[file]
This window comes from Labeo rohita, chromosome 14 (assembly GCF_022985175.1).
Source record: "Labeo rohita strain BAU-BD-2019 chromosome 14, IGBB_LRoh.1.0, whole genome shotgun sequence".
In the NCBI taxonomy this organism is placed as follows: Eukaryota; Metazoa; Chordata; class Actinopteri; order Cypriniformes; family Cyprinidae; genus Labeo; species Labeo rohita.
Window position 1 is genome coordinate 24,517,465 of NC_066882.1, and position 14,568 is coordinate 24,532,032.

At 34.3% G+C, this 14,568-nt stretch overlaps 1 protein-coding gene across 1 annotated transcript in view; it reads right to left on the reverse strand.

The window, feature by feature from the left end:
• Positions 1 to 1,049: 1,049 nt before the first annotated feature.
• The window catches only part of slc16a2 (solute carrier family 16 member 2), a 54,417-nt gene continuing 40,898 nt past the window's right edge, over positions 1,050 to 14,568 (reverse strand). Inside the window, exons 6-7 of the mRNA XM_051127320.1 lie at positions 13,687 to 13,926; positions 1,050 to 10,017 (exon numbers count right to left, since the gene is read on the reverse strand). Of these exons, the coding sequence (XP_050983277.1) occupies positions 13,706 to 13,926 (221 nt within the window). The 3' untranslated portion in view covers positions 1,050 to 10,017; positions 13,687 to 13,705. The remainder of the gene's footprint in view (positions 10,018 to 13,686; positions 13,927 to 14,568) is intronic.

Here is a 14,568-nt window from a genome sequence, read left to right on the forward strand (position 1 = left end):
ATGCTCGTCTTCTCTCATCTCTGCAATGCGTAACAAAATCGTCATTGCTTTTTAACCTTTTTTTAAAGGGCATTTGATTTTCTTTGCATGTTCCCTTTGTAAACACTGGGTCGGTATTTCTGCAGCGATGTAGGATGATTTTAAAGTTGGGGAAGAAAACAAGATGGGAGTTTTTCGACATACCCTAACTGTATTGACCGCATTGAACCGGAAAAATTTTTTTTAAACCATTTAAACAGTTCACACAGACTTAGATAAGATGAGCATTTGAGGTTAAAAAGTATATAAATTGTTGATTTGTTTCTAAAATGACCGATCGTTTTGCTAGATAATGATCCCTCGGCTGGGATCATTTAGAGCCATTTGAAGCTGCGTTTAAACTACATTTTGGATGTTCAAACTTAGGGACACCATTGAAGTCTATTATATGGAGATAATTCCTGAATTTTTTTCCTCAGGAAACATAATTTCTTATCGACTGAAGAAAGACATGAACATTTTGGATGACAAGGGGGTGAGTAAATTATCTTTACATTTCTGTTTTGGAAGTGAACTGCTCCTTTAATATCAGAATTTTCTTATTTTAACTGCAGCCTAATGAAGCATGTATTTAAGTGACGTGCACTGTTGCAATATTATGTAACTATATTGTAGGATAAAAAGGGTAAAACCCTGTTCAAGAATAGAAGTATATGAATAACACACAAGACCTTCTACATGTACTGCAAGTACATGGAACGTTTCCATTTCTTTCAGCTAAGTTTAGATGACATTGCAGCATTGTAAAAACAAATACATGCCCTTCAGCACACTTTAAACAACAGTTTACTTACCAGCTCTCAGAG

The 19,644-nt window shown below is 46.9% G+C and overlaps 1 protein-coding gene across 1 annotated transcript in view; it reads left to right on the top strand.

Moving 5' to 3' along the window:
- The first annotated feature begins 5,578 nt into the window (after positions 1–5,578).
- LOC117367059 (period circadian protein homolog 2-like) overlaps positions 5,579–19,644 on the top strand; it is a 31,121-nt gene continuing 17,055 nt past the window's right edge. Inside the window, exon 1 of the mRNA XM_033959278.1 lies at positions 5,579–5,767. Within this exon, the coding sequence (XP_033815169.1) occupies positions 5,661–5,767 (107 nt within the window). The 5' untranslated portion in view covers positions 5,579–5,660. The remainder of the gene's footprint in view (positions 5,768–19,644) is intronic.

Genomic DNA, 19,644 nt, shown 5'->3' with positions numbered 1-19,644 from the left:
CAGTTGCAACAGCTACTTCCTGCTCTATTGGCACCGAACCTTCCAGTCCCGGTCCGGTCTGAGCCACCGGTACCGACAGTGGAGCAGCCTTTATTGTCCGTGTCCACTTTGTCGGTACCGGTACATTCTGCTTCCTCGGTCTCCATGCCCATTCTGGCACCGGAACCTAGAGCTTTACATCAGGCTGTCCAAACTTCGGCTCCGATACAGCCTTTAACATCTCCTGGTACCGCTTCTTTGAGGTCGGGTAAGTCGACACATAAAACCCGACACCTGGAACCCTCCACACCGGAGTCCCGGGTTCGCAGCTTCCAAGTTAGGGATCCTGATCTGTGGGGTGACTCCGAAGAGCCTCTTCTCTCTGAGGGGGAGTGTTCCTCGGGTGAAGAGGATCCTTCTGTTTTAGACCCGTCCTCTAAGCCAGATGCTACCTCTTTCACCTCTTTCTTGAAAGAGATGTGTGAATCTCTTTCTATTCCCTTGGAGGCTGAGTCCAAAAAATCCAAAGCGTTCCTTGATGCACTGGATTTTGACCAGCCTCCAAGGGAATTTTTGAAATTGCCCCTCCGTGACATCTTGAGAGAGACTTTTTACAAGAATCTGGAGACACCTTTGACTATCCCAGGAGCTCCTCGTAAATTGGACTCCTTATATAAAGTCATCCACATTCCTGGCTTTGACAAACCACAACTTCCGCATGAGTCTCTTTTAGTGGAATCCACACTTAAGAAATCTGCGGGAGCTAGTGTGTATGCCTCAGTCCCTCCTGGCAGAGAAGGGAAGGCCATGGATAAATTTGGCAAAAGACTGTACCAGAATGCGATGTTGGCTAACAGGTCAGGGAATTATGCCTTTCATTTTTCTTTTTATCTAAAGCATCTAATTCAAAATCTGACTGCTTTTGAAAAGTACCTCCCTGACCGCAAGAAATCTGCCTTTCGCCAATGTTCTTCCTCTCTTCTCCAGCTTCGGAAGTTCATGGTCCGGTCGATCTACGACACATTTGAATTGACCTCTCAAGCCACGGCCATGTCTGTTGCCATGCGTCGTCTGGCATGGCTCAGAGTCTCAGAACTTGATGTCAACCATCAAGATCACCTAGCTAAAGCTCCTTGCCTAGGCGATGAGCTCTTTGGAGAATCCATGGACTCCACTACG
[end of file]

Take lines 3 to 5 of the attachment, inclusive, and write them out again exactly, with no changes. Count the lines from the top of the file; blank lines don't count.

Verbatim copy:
In the NCBI taxonomy this organism is placed as follows: Eukaryota; Metazoa; Chordata; class Actinopteri; order Cypriniformes; family Cyprinidae; genus Labeo; species Labeo rohita.
Window position 1 is genome coordinate 24,517,465 of NC_066882.1, and position 14,568 is coordinate 24,532,032.

At 34.3% G+C, this 14,568-nt stretch overlaps 1 protein-coding gene across 1 annotated transcript in view; it reads right to left on the reverse strand.